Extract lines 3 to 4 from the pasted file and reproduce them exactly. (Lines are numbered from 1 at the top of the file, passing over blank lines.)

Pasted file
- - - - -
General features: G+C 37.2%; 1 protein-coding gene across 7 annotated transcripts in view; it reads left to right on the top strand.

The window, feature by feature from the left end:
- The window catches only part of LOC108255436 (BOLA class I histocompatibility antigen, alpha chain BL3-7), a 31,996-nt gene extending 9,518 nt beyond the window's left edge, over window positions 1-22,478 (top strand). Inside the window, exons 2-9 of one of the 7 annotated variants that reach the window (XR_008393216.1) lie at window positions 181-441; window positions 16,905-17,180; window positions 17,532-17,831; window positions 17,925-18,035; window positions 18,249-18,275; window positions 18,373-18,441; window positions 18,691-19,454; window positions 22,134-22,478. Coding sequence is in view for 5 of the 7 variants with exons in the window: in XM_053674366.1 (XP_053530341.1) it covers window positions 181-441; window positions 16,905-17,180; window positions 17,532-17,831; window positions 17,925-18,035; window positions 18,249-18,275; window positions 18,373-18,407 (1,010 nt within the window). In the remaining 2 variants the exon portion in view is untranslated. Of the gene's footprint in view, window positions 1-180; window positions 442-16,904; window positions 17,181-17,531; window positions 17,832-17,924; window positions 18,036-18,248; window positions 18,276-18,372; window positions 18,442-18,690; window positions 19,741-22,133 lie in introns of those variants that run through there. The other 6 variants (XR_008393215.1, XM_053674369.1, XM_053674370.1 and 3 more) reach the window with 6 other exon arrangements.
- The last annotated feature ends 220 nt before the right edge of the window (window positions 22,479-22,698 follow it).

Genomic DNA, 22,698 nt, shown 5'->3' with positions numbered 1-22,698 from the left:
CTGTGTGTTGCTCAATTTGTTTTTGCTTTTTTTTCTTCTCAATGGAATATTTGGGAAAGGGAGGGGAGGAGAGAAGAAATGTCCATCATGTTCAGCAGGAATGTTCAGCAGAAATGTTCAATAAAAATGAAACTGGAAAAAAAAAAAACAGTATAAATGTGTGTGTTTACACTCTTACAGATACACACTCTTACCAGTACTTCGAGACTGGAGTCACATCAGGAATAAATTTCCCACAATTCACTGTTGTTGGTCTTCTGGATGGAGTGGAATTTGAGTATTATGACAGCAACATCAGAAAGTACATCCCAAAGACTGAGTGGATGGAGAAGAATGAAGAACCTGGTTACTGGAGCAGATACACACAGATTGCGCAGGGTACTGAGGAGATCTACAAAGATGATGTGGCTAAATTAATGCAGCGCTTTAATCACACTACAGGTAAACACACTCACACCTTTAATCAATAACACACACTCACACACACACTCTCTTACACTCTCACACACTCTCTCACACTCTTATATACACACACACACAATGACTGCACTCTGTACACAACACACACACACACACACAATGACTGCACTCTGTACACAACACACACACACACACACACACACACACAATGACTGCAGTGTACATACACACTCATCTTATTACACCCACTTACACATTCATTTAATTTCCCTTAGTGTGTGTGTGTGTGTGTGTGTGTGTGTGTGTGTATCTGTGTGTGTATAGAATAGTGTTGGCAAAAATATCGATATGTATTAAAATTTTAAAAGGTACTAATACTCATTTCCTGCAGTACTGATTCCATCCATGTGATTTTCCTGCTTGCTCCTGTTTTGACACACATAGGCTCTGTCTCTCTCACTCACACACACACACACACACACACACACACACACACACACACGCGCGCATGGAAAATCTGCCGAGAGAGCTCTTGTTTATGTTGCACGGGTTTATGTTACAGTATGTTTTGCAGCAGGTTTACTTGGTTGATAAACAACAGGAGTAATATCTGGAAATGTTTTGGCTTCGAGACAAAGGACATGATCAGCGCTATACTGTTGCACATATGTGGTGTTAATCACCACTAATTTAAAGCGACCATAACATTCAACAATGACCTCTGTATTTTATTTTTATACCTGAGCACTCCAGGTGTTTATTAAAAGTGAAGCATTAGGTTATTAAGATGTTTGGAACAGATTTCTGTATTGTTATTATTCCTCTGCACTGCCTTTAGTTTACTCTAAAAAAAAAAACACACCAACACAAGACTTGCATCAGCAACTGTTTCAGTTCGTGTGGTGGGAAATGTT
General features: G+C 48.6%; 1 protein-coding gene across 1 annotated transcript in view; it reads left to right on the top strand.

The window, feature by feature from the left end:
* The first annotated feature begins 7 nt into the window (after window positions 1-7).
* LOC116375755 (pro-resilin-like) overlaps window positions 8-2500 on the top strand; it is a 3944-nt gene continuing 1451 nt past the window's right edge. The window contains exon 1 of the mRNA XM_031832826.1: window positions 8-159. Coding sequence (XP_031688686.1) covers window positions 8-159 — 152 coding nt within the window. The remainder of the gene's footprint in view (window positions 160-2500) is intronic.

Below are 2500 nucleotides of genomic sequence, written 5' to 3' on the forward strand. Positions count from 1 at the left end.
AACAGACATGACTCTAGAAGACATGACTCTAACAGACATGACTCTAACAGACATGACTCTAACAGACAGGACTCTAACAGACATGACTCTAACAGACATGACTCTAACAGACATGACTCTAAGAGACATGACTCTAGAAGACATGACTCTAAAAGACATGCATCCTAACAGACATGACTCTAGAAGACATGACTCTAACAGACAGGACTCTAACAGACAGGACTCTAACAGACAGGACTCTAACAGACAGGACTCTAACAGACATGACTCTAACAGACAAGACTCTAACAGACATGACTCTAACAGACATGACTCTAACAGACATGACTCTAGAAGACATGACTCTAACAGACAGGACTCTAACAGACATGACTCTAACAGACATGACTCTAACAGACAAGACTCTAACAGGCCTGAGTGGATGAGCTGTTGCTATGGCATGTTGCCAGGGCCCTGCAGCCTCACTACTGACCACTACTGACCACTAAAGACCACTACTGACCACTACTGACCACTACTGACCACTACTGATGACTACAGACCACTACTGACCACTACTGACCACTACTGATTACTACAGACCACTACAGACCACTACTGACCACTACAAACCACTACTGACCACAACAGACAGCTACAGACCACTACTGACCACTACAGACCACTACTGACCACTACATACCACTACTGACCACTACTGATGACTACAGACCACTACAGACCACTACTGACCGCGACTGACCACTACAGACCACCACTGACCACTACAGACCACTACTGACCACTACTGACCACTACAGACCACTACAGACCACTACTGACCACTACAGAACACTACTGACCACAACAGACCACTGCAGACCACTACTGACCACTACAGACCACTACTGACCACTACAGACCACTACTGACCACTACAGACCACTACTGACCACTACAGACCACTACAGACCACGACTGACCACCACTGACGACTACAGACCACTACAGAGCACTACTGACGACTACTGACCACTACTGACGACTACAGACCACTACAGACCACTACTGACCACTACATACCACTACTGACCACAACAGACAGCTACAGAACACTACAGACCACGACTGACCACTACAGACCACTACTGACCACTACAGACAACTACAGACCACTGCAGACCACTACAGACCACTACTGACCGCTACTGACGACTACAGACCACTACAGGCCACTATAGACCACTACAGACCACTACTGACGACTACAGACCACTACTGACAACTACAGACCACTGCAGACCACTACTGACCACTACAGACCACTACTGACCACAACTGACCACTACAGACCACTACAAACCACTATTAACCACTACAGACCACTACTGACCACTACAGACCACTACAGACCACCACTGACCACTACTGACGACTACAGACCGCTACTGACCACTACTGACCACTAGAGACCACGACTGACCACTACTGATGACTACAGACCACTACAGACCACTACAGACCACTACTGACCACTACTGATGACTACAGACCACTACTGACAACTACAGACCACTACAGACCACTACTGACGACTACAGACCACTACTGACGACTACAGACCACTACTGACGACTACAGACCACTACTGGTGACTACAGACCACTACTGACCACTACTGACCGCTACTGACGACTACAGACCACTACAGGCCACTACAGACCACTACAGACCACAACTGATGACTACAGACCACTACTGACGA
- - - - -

- The window catches only part of LOC108255436 (BOLA class I histocompatibility antigen, alpha chain BL3-7), a 31,996-nt gene extending 9,518 nt beyond the window's left edge, over window positions 1-22,478 (top strand). Inside the window, exons 2-9 of one of the 7 annotated variants that reach the window (XR_008393216.1) lie at window positions 181-441; window positions 16,905-17,180; window positions 17,532-17,831; window positions 17,925-18,035; window positions 18,249-18,275; window positions 18,373-18,441; window positions 18,691-19,454; window positions 22,134-22,478. Coding sequence is in view for 5 of the 7 variants with exons in the window: in XM_053674366.1 (XP_053530341.1) it covers window positions 181-441; window positions 16,905-17,180; window positions 17,532-17,831; window positions 17,925-18,035; window positions 18,249-18,275; window positions 18,373-18,407 (1,010 nt within the window). In the remaining 2 variants the exon portion in view is untranslated. Of the gene's footprint in view, window positions 1-180; window positions 442-16,904; window positions 17,181-17,531; window positions 17,832-17,924; window positions 18,036-18,248; window positions 18,276-18,372; window positions 18,442-18,690; window positions 19,741-22,133 lie in introns of those variants that run through there. The other 6 variants (XR_008393215.1, XM_053674369.1, XM_053674370.1 and 3 more) reach the window with 6 other exon arrangements.
- The last annotated feature ends 220 nt before the right edge of the window (window positions 22,479-22,698 follow it).